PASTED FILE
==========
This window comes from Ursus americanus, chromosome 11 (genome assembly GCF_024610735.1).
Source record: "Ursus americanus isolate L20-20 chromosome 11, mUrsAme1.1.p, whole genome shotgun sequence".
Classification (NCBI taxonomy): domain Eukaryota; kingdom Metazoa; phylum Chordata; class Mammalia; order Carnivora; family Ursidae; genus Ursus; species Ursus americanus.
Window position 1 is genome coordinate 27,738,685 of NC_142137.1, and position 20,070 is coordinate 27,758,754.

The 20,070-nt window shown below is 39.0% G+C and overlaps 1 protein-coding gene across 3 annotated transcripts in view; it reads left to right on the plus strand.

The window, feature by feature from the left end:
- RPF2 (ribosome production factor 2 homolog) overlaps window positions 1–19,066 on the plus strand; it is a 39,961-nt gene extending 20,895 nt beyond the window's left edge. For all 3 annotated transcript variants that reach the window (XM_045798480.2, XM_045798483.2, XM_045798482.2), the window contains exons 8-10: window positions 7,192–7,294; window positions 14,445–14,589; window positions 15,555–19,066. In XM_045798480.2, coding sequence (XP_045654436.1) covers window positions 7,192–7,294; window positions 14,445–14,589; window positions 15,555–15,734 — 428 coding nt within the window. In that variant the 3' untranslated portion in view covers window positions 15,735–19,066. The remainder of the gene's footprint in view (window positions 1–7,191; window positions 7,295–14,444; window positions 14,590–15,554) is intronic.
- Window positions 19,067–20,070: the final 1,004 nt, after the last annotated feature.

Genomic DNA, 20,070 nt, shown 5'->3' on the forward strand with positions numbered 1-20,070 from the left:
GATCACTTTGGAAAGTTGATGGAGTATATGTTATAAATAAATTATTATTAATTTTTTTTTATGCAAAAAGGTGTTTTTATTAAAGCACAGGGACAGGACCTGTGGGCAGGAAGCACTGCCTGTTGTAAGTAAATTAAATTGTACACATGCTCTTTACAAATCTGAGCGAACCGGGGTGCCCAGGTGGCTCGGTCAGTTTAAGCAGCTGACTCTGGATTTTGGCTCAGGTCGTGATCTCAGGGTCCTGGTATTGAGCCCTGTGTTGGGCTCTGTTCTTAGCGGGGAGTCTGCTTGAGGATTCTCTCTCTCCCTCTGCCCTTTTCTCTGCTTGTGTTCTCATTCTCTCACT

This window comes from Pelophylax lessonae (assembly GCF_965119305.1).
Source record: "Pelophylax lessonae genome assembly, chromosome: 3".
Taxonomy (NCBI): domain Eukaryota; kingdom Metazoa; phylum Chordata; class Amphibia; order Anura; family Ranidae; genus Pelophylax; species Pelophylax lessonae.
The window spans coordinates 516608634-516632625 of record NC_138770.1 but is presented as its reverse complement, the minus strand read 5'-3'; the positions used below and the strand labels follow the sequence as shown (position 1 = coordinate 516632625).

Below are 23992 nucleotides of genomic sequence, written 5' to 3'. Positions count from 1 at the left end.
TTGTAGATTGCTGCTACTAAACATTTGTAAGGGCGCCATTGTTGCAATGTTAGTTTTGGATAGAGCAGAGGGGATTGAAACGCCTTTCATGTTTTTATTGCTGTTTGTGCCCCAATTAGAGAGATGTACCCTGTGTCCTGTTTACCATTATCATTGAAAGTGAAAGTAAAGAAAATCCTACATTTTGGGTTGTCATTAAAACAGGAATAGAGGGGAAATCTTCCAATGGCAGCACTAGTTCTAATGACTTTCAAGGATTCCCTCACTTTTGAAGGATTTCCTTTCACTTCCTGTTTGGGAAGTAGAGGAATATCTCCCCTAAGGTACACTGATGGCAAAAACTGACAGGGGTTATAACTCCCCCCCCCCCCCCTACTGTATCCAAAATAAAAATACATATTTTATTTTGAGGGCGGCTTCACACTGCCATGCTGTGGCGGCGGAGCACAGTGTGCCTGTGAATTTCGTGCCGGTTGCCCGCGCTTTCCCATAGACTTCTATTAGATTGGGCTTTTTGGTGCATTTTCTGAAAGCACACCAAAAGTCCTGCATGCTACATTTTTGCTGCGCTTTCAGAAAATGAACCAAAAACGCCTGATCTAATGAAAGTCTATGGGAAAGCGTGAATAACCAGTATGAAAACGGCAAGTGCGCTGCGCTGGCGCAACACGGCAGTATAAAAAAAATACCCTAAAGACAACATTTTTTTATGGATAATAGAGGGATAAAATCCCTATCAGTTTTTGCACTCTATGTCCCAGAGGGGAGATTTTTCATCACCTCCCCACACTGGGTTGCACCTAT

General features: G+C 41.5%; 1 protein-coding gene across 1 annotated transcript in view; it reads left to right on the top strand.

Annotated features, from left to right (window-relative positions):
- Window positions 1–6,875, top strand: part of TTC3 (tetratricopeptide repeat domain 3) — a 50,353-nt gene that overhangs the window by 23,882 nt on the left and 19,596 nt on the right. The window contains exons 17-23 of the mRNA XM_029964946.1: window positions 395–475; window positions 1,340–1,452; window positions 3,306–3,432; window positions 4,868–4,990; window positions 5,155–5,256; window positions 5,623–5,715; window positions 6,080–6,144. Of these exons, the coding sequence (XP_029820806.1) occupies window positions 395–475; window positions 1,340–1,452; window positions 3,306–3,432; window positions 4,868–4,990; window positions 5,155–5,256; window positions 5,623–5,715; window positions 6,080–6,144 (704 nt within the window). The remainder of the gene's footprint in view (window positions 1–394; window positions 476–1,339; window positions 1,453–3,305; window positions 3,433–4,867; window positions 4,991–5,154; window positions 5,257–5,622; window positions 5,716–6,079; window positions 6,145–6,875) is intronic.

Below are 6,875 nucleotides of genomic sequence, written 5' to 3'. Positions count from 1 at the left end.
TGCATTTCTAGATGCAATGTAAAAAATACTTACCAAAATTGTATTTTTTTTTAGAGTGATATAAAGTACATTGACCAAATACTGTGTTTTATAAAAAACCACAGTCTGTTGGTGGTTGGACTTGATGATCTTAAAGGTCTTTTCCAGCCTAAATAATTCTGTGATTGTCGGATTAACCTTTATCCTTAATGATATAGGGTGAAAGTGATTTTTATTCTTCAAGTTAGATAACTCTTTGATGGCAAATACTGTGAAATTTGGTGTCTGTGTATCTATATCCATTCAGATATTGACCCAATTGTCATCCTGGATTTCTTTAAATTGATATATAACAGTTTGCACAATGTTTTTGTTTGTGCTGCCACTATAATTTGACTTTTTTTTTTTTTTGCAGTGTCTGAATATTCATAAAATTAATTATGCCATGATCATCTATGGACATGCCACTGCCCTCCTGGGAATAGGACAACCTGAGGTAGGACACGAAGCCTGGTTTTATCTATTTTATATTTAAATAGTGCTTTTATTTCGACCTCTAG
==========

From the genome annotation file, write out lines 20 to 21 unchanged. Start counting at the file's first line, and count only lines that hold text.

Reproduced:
Below are 6,875 nucleotides of genomic sequence, written 5' to 3'. Positions count from 1 at the left end.
TGCATTTCTAGATGCAATGTAAAAAATACTTACCAAAATTGTATTTTTTTTTAGAGTGATATAAAGTACATTGACCAAATACTGTGTTTTATAAAAAACCACAGTCTGTTGGTGGTTGGACTTGATGATCTTAAAGGTCTTTTCCAGCCTAAATAATTCTGTGATTGTCGGATTAACCTTTATCCTTAATGATATAGGGTGAAAGTGATTTTTATTCTTCAAGTTAGATAACTCTTTGATGGCAAATACTGTGAAATTTGGTGTCTGTGTATCTATATCCATTCAGATATTGACCCAATTGTCATCCTGGATTTCTTTAAATTGATATATAACAGTTTGCACAATGTTTTTGTTTGTGCTGCCACTATAATTTGACTTTTTTTTTTTTTTGCAGTGTCTGAATATTCATAAAATTAATTATGCCATGATCATCTATGGACATGCCACTGCCCTCCTGGGAATAGGACAACCTGAGGTAGGACACGAAGCCTGGTTTTATCTATTTTATATTTAAATAGTGCTTTTATTTCGACCTCTAG